Mayor calls for immediate regulation of rideshares, review on taxi rules

SEATTLE -- Mayor Ed Murray said Friday the City Council should immediately put in place regulations on the rideshare services operating in the city while also looking at ways to reduce the "overly burdensome and outdated regulations" on the taxi industry.

Murray said he supports putting a temporary cap on the number of rideshares providing service in Seattle while a comprehensive, 12-month review of regulations on both rideshares and the taxi industry.

The City Council heard from both taxi drivers and rideshare supporters at a hearing Friday.  The taxi drivers contend that the rideshares are allowed to operate without the same regulation and fees required of cabbies. Rideshare companies oppose any sort of cap.

Taxi drivers and rideshare drivers in attendance at Seattle City Council's Friday session.

“The taxi industry has been heavily regulated in Seattle for many years. We must find ways to help the industry continue to succeed and evolve by reducing the overly burdensome and outdated regulations and proving opportunity for innovation,” said Murray.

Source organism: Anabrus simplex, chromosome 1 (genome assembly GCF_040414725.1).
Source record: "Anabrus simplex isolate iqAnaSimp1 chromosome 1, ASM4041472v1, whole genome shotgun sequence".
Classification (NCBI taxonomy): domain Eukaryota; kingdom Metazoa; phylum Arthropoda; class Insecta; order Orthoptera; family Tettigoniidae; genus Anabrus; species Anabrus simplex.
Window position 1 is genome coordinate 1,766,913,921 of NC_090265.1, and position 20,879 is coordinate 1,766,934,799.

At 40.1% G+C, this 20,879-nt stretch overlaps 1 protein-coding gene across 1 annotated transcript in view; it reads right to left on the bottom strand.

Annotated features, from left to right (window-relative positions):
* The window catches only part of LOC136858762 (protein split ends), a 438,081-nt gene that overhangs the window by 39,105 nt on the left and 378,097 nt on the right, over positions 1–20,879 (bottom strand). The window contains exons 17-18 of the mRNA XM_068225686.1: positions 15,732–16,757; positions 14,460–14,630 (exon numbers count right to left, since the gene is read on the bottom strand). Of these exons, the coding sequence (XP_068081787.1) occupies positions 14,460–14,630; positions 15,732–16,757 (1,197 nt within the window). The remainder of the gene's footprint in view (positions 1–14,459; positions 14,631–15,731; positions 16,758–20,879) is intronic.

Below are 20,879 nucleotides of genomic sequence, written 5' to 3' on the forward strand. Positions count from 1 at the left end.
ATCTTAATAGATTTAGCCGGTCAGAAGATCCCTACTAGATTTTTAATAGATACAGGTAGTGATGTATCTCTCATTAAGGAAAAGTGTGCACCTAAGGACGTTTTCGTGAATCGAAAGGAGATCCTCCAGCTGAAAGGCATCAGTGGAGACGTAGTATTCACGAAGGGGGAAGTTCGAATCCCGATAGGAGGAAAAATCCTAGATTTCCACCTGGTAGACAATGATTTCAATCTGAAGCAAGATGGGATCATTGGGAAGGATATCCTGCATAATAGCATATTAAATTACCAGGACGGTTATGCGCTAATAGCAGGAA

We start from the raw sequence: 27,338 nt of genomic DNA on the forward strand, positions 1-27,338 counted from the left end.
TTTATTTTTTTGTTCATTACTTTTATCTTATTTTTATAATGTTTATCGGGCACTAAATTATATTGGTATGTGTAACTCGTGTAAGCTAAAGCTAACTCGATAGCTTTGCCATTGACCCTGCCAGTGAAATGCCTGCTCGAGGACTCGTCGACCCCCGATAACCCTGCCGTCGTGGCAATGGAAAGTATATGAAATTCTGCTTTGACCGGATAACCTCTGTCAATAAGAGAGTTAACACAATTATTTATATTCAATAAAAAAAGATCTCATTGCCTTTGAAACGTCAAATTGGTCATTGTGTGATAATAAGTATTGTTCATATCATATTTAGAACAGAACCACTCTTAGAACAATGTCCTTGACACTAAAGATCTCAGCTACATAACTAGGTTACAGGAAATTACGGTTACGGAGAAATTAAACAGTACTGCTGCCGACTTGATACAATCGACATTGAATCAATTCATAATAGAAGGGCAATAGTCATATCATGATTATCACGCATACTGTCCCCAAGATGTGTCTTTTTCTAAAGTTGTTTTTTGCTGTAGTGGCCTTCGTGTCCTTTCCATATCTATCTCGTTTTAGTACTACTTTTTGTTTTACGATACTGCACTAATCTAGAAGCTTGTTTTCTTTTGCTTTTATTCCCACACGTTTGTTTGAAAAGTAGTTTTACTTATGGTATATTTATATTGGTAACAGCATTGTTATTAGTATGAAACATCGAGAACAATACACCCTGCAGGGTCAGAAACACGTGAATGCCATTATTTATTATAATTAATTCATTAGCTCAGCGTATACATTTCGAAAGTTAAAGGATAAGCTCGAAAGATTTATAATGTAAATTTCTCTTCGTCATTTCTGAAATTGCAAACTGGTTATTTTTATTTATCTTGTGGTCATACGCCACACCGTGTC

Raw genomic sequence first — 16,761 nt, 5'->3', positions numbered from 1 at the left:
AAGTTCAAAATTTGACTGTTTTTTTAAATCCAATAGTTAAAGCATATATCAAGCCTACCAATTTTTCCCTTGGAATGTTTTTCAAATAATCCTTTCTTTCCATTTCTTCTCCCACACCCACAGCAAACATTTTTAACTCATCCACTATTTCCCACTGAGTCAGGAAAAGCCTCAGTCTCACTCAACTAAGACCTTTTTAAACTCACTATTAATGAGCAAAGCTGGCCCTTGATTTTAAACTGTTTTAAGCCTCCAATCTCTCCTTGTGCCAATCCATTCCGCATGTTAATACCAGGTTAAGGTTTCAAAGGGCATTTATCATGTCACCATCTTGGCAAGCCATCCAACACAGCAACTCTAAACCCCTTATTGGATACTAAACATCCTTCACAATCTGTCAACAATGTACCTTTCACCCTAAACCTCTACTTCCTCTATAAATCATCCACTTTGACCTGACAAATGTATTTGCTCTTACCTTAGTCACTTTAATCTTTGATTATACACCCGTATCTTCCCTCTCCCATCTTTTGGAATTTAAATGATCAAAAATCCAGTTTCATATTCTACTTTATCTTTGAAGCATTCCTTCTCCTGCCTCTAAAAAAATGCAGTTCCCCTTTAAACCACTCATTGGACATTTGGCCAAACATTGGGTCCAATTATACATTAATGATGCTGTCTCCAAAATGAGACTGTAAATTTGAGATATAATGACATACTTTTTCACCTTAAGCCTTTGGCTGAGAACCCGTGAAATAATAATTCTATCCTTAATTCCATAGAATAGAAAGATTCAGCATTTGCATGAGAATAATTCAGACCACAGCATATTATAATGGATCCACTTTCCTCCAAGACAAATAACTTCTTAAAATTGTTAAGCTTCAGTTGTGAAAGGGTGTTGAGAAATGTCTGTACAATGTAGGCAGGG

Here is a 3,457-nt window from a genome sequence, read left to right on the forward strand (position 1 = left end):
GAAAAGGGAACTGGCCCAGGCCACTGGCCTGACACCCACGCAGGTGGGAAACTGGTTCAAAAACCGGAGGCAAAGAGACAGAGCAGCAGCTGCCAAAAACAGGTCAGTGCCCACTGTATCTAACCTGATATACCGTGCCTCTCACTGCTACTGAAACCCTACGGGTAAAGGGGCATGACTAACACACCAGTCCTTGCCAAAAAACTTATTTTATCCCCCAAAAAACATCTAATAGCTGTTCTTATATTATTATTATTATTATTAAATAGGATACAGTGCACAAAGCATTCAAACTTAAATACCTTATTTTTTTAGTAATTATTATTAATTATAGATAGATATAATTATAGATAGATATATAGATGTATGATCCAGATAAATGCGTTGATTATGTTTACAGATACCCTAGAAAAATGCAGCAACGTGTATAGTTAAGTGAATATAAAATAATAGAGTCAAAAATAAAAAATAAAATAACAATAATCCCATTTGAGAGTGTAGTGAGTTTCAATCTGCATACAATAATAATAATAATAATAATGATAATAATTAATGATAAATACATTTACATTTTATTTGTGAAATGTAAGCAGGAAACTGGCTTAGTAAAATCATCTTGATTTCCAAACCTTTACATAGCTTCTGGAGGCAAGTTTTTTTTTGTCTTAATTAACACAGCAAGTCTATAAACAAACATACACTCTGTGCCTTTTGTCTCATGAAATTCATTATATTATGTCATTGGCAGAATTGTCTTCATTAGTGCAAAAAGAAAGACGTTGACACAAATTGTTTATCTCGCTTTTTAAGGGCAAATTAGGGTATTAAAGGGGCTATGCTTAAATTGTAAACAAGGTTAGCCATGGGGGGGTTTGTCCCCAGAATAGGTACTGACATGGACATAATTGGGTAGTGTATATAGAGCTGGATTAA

“We also must immediately put in place regulations on the TNCs (Transportation Network Communities -- or rideshares), including insurance and safety requirements that are commensurate to the for-hire industry," he said.

“While I am generally not in support of capping the number of TNCs providing service in Seattle, I do support a reasonable temporary cap that would allow the TNC businesses to operate while providing a 12-month period to conduct a comprehensive review of the regulatory framework of the industry," Murray said.

"For this review," the mayor said, "I will direct the FAS (Financial and Administrative Services) Director to use outside experts and a panel of local industry representatives to explore ways to 'level the playing field' by streamlining training with a focus on safety, adjusting burdensome insurance requirements and improving efficiency in the industry. The review will also look at the overall impacts of the TNCs on the industry, and help assess whether the temporary cap is necessary and the level is appropriate.”